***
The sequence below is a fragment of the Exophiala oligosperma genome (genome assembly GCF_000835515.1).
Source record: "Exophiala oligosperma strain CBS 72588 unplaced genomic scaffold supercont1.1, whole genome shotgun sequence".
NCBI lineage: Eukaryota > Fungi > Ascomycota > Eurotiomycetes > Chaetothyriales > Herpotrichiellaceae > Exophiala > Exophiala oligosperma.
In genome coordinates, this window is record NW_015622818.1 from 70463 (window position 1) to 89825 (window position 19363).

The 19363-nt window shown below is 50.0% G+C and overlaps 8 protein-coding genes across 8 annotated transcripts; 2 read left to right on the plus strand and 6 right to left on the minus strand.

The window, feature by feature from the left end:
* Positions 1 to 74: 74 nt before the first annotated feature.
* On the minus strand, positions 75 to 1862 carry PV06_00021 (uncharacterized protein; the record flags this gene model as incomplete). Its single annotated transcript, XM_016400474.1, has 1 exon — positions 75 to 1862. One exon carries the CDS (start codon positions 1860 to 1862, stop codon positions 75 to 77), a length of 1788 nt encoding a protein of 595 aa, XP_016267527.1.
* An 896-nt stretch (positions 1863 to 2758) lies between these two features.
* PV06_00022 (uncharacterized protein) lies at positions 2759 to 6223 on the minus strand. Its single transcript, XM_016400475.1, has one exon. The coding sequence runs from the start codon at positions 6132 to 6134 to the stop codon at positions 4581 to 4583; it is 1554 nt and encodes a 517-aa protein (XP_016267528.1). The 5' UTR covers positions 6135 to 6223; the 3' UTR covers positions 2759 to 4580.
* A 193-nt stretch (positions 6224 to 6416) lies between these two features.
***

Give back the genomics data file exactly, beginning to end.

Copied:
The sequence below is a fragment of the Exophiala oligosperma genome (genome assembly GCF_000835515.1).
Source record: "Exophiala oligosperma strain CBS 72588 unplaced genomic scaffold supercont1.1, whole genome shotgun sequence".
NCBI lineage: Eukaryota > Fungi > Ascomycota > Eurotiomycetes > Chaetothyriales > Herpotrichiellaceae > Exophiala > Exophiala oligosperma.
In genome coordinates, this window is record NW_015622818.1 from 70463 (window position 1) to 89825 (window position 19363).

The 19363-nt window shown below is 50.0% G+C and overlaps 8 protein-coding genes across 8 annotated transcripts; 2 read left to right on the plus strand and 6 right to left on the minus strand.

The window, feature by feature from the left end:
* Positions 1 to 74: 74 nt before the first annotated feature.
* On the minus strand, positions 75 to 1862 carry PV06_00021 (uncharacterized protein; the record flags this gene model as incomplete). Its single annotated transcript, XM_016400474.1, has 1 exon — positions 75 to 1862. One exon carries the CDS (start codon positions 1860 to 1862, stop codon positions 75 to 77), a length of 1788 nt encoding a protein of 595 aa, XP_016267527.1.
* An 896-nt stretch (positions 1863 to 2758) lies between these two features.
* PV06_00022 (uncharacterized protein) lies at positions 2759 to 6223 on the minus strand. Its single transcript, XM_016400475.1, has one exon. The coding sequence runs from the start codon at positions 6132 to 6134 to the stop codon at positions 4581 to 4583; it is 1554 nt and encodes a 517-aa protein (XP_016267528.1). The 5' UTR covers positions 6135 to 6223; the 3' UTR covers positions 2759 to 4580.
* A 193-nt stretch (positions 6224 to 6416) lies between these two features.